*This is also the title of a poem written by my teacher, Rabbi Harold M. Schulweis z"l. This post is shared in his honor.
Can we fully share our personal spiritual drama with others? Or is our experience of transcendence a solitary journey in which our loved ones and fellows at best are passive participants? In Abraham’s journey up the mountain to offer his son Isaac, God tests this balance between the reality of other human beings in the quest for divine connection.
Abraham’s quest is toward the altar. What is Isaac’s quest here?
Isaac’s question to his father is remarkably simple. He asks, “Here are the firestone and the wood; but where is the sheep for the burnt offering?” If the journey is to connect with God, what is required to fulfill such a task? In those days, an animal to kill seemed logical for offering a sacrifice to God. The pause between the question and response here fosters a chasm of interpretation. Whether or not Isaac inferred that he would be the sacrifice to God, the inquiry is presented to us as a dramatic unfolding of the relationship between parent and child. Where Abraham reveals and withholds information is among the most dramatic elements of this narrative (presumably with God as well). We assume Abraham doesn’t want to disclose the nature of their hike prematurely and knows that his task is fraught with uncertainty. Abraham’s response also confirms the vague sense of purpose he is to share with his son, as if to say that the goal is to follow God’s instructions as they are given even if Isaac did not hear them being commanded.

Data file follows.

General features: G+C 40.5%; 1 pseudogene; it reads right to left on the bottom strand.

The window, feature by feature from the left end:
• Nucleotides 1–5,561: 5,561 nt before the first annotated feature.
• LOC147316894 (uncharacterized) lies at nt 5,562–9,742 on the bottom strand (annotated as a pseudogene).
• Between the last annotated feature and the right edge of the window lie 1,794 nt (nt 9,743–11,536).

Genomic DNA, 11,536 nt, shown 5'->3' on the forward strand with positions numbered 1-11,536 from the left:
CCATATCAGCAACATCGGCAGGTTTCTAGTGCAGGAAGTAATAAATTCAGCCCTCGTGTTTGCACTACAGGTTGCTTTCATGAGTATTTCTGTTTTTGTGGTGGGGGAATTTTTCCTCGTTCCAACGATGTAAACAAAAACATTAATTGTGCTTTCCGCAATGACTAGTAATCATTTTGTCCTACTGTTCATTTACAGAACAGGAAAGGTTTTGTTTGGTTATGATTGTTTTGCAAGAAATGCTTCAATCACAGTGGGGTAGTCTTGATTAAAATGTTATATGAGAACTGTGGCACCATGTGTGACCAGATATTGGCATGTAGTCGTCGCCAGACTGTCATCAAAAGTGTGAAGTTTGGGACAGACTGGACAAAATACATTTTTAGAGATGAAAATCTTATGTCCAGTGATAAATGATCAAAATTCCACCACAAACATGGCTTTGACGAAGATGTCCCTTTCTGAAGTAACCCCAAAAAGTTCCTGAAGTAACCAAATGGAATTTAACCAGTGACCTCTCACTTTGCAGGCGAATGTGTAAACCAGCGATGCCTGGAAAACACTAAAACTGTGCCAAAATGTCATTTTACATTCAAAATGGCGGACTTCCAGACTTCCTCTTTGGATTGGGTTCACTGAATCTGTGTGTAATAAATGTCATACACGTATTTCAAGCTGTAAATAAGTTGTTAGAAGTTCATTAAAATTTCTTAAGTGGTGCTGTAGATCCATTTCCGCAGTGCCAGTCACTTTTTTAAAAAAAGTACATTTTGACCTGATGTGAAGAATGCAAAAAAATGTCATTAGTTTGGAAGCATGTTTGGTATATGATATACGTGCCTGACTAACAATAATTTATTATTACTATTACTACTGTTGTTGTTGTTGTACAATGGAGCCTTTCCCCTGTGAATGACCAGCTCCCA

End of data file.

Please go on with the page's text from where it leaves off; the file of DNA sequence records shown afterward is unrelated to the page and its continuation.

To read this question as a deep exploration of Abraham’s individual spiritual quest is to recognize that there is also a limit to his shared experience. Building a religious doctrine upon collective understanding, by contrast, requires an openness to share intention and purpose even when those goals are not yet completely formed. When collective understanding and openness are absent, we walk toward the altar uncertain we possess all the necessary gifts to make offerings to God. Isaac may be asking about a sheep, or Isaac may even be asking about himself. Or Isaac is seeking the most essential element of the religious experience, that of authentic connection. His father provides an extraordinary answer here: “God will see to the sheep for His burnt offering, my son.” The next line is poignant: “And the two of them walked on together.”